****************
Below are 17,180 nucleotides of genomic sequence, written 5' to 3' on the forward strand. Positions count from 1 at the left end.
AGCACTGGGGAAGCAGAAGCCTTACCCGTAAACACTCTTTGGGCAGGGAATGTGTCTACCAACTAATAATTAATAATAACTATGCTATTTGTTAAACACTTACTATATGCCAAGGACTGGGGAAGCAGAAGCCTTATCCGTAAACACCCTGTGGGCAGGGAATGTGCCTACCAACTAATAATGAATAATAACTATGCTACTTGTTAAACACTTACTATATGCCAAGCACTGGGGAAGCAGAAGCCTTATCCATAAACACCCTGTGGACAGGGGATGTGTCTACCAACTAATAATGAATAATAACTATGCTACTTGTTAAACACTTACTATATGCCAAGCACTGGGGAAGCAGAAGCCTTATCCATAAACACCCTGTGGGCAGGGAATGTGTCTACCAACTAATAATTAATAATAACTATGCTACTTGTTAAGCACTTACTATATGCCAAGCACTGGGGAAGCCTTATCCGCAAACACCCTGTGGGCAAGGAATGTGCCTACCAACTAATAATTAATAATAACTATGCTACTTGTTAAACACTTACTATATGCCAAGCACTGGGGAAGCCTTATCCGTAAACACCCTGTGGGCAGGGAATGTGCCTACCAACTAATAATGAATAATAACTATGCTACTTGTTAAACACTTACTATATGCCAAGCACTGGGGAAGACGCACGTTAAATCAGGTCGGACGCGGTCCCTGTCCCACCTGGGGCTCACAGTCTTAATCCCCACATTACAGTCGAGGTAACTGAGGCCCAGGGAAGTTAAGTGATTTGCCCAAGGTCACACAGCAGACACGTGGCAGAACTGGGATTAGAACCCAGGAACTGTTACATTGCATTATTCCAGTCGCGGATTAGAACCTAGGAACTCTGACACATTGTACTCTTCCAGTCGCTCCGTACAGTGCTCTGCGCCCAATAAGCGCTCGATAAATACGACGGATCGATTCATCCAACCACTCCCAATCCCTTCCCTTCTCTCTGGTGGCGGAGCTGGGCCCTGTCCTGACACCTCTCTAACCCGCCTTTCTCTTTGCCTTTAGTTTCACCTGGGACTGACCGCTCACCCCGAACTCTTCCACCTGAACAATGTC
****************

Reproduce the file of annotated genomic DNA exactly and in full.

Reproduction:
Below are 17,180 nucleotides of genomic sequence, written 5' to 3' on the forward strand. Positions count from 1 at the left end.
AGCACTGGGGAAGCAGAAGCCTTACCCGTAAACACTCTTTGGGCAGGGAATGTGTCTACCAACTAATAATTAATAATAACTATGCTATTTGTTAAACACTTACTATATGCCAAGGACTGGGGAAGCAGAAGCCTTATCCGTAAACACCCTGTGGGCAGGGAATGTGCCTACCAACTAATAATGAATAATAACTATGCTACTTGTTAAACACTTACTATATGCCAAGCACTGGGGAAGCAGAAGCCTTATCCATAAACACCCTGTGGACAGGGGATGTGTCTACCAACTAATAATGAATAATAACTATGCTACTTGTTAAACACTTACTATATGCCAAGCACTGGGGAAGCAGAAGCCTTATCCATAAACACCCTGTGGGCAGGGAATGTGTCTACCAACTAATAATTAATAATAACTATGCTACTTGTTAAGCACTTACTATATGCCAAGCACTGGGGAAGCCTTATCCGCAAACACCCTGTGGGCAAGGAATGTGCCTACCAACTAATAATTAATAATAACTATGCTACTTGTTAAACACTTACTATATGCCAAGCACTGGGGAAGCCTTATCCGTAAACACCCTGTGGGCAGGGAATGTGCCTACCAACTAATAATGAATAATAACTATGCTACTTGTTAAACACTTACTATATGCCAAGCACTGGGGAAGACGCACGTTAAATCAGGTCGGACGCGGTCCCTGTCCCACCTGGGGCTCACAGTCTTAATCCCCACATTACAGTCGAGGTAACTGAGGCCCAGGGAAGTTAAGTGATTTGCCCAAGGTCACACAGCAGACACGTGGCAGAACTGGGATTAGAACCCAGGAACTGTTACATTGCATTATTCCAGTCGCGGATTAGAACCTAGGAACTCTGACACATTGTACTCTTCCAGTCGCTCCGTACAGTGCTCTGCGCCCAATAAGCGCTCGATAAATACGACGGATCGATTCATCCAACCACTCCCAATCCCTTCCCTTCTCTCTGGTGGCGGAGCTGGGCCCTGTCCTGACACCTCTCTAACCCGCCTTTCTCTTTGCCTTTAGTTTCACCTGGGACTGACCGCTCACCCCGAACTCTTCCACCTGAACAATGTC